Friday, February 13th, 1970 is inarguably one of the most important dates in music history. On the eve of Saint Valentine’s 50 years ago, Black Sabbath released their earth shattering self-titled debut album.
It’s not hyperbolic to say that the album changed music forever, marking the birth of heavy metal as we know it. Black Sabbath provided the framework on which a musical revolution would be built.
Black Sabbath recorded the album live in a single day at Regent Sound Studios in London.
In what was a single 12-hour session with almost zero overdubs, the band created their genre-spawning masterpiece. Guitarist Tony Iommi recalls, “We just went in the studio and did it in a day, we played our live set and that was it. We actually thought a whole day was quite a long time, then off we went the next day to play for £20 in Switzerland.”
Apart from sound effects added to the opening track, like bells, thunder, and rain, and the double-tracked guitar solos on “N.I.B.” and “Sleeping Village”, there were no other overdubs recorded. It was done entirely live as a band, as simply as possible.
The band figured they had two days to get the album done, and one of those days was reserved for mixing. So they played it live with Ozzy in a vocal booth and never looked back. Iommi remembers that they “never had a second run of most of the stuff.”
Ozzy shared fond memories of the session, saying, “Once we’d finished, we spent a couple of hours double-tracking some of the guitar and vocals, and that was that. Done. We were in the pub in time for last orders. It can’t have taken any longer than twelve hours in total. That’s how albums should be made, in my opinion.”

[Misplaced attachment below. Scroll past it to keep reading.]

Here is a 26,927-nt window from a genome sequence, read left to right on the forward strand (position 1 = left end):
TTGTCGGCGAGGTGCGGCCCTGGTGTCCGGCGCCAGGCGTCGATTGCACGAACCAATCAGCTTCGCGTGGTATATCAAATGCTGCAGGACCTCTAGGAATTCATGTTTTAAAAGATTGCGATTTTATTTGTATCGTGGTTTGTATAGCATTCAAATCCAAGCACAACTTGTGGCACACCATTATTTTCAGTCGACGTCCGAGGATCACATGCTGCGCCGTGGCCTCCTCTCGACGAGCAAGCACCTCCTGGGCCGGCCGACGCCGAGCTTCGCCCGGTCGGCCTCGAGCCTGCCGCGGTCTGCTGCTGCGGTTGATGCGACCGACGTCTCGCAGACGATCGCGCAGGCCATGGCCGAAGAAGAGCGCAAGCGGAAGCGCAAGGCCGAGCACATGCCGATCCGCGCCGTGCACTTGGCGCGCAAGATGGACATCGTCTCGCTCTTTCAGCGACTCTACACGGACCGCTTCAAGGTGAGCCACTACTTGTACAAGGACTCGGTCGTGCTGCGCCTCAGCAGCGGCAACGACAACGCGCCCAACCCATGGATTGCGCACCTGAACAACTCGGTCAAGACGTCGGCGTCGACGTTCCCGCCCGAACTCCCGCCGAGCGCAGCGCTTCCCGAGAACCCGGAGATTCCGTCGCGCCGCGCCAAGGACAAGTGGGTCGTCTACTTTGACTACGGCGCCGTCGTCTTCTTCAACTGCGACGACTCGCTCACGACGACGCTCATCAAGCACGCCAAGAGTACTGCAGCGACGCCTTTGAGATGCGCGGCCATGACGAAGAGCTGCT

Drummer Bill Ward agreed: “I think the first album is just absolutely incredible. It’s naïve, and there’s an absolute sense of unity – it’s not contrived in any way, shape or form. We weren’t old enough to be clever. I love it all, including the mistakes!”
Guitarist Tony Iommi was responsible for much of the band’s groundbreaking sound.
When he was just 17, he had an accident at a sheet metal factory in which the tips of the fingers of his fretting hand were severed. To compensate for this traumatic loss, he made false fingertips out of a plastic bottle and detuned his guitar to make string bending easier.
Iommi’s detuned guitar was undeniably “heavy,” and backed by bassist Geezer Butler, it was a sonic force. During that era, bass players typically handled a lot of melodic lines, but Butler was actually a guitarist who picked up bass for the band. As such, he followed Iommi’s riffs, “beefing up” the sound.
While recording Black Sabbath, Iommi also discovered his iconic Gibson SG. He had started recording with a Strat, but had to swap instruments because of a malfunctioning pickup. As a left-handed player, he found a right-handed SG and restrung it to be lefty. It’s hard to imagine him playing anything other than a Gibson SG!
Today, Black Sabbath remain one of the most influential heavy metal bands of all time.
Iron Maiden, Slayer, Metallica, Nirvana, Korn, Mayhem, Venom, Judas Priest, Guns N’ Roses, Soundgarden, Body Count, Alice in Chains, Anthrax, Disturbed, Death, Opeth, Pantera, Megadeth, the Smashing Pumpkins, Slipknot, Foo Fighters, Fear Factory, Candlemass, Godsmack, and Van Halen are just a handful of high-profile acts who have cited Black Sabbath as a major influence.
Nativity in Black Volume 1 & 2—two gold-selling tribute albums—include Sabbath covers by Sepultura, White Zombie, Type O Negative, Faith No More, Machine Head, Primus, System of a Down, and Monster Magnet.
Without Black Sabbath, there would be no heavy metal as we know it today.